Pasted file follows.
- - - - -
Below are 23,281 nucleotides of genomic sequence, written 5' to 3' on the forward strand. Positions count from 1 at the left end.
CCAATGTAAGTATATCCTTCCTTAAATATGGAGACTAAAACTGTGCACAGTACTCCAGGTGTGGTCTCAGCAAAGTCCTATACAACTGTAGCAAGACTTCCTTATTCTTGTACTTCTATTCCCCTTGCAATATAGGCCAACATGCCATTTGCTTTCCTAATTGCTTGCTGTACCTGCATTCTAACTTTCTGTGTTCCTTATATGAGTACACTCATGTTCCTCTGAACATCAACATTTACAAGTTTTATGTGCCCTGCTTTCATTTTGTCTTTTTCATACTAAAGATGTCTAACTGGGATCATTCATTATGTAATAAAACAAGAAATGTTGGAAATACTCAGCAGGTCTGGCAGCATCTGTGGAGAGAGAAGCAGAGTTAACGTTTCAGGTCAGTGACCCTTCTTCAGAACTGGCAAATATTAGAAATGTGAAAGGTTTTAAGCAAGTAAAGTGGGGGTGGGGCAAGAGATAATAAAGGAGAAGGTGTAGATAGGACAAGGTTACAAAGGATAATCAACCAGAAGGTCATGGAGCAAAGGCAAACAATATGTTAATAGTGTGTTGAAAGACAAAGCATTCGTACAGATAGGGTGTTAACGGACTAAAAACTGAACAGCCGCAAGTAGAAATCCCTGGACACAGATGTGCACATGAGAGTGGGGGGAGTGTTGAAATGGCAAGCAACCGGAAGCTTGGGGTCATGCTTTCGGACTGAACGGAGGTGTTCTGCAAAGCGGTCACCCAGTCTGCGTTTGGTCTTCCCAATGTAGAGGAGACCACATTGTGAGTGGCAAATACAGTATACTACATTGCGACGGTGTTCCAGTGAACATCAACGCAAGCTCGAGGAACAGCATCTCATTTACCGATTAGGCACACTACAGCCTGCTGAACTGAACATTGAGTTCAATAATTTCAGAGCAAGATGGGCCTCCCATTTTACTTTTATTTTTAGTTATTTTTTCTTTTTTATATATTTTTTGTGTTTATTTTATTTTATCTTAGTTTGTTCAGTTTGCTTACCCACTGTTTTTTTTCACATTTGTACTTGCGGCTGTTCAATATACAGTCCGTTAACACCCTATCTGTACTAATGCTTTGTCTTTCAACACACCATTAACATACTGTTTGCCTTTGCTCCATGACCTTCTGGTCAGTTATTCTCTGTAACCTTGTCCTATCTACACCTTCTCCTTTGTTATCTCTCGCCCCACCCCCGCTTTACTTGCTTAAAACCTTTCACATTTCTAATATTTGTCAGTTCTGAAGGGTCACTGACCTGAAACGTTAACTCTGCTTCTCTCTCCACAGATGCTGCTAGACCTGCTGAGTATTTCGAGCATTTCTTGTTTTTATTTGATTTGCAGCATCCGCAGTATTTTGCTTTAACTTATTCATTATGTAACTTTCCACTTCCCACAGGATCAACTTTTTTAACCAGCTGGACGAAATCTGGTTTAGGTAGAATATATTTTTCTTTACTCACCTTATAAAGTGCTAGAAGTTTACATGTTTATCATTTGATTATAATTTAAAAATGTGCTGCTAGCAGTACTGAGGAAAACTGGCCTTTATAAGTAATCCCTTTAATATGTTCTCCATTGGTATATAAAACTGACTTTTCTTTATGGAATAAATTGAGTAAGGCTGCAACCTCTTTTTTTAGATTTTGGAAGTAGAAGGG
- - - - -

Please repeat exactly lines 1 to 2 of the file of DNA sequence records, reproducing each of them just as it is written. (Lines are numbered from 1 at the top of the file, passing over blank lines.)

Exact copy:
Below are 23,281 nucleotides of genomic sequence, written 5' to 3' on the forward strand. Positions count from 1 at the left end.
CCAATGTAAGTATATCCTTCCTTAAATATGGAGACTAAAACTGTGCACAGTACTCCAGGTGTGGTCTCAGCAAAGTCCTATACAACTGTAGCAAGACTTCCTTATTCTTGTACTTCTATTCCCCTTGCAATATAGGCCAACATGCCATTTGCTTTCCTAATTGCTTGCTGTACCTGCATTCTAACTTTCTGTGTTCCTTATATGAGTACACTCATGTTCCTCTGAACATCAACATTTACAAGTTTTATGTGCCCTGCTTTCATTTTGTCTTTTTCATACTAAAGATGTCTAACTGGGATCATTCATTATGTAATAAAACAAGAAATGTTGGAAATACTCAGCAGGTCTGGCAGCATCTGTGGAGAGAGAAGCAGAGTTAACGTTTCAGGTCAGTGACCCTTCTTCAGAACTGGCAAATATTAGAAATGTGAAAGGTTTTAAGCAAGTAAAGTGGGGGTGGGGCAAGAGATAATAAAGGAGAAGGTGTAGATAGGACAAGGTTACAAAGGATAATCAACCAGAAGGTCATGGAGCAAAGGCAAACAATATGTTAATAGTGTGTTGAAAGACAAAGCATTCGTACAGATAGGGTGTTAACGGACTAAAAACTGAACAGCCGCAAGTAGAAATCCCTGGACACAGATGTGCACATGAGAGTGGGGGGAGTGTTGAAATGGCAAGCAACCGGAAGCTTGGGGTCATGCTTTCGGACTGAACGGAGGTGTTCTGCAAAGCGGTCACCCAGTCTGCGTTTGGTCTTCCCAATGTAGAGGAGACCACATTGTGAGTGGCAAATACAGTATACTACATTGCGACGGTGTTCCAGTGAACATCAACGCAAGCTCGAGGAACAGCATCTCATTTACCGATTAGGCACACTACAGCCTGCTGAACTGAACATTGAGTTCAATAATTTCAGAGCAAGATGGGCCTCCCATTTTACTTTTATTTTTAGTTATTTTTTCTTTTTTATATATTTTTTGTGTTTATTTTATTTTATCTTAGTTTGTTCAGTTTGCTTACCCACTGTTTTTTTTCACATTTGTACTTGCGGCTGTTCAATATACAGTCCGTTAACACCCTATCTGTACTAATGCTTTGTCTTTCAACACACCATTAACATACTGTTTGCCTTTGCTCCATGACCTTCTGGTCAGTTATTCTCTGTAACCTTGTCCTATCTACACCTTCTCCTTTGTTATCTCTCGCCCCACCCCCGCTTTACTTGCTTAAAACCTTTCACATTTCTAATATTTGTCAGTTCTGAAGGGTCACTGACCTGAAACGTTAACTCTGCTTCTCTCTCCACAGATGCTGCTAGACCTGCTGAGTATTTCGAGCATTTCTTGTTTTTATTTGATTTGCAGCATCCGCAGTATTTTGCTTTAACTTATTCATTATGTAACTTTCCACTTCCCACAGGATCAACTTTTTTAACCAGCTGGACGAAATCTGGTTTAGGTAGAATATATTTTTCTTTACTCACCTTATAAAGTGCTAGAAGTTTACATGTTTATCATTTGATTATAATTTAAAAATGTGCTGCTAGCAGTACTGAGGAAAACTGGCCTTTATAAGTAATCCCTTTAATATGTTCTCCATTGGTATATAAAACTGACTTTTCTTTATGGAATAAATTGAGTAAGGCTGCAACCTCTTTTTTTAGATTTTGGAAGTAGAAGGG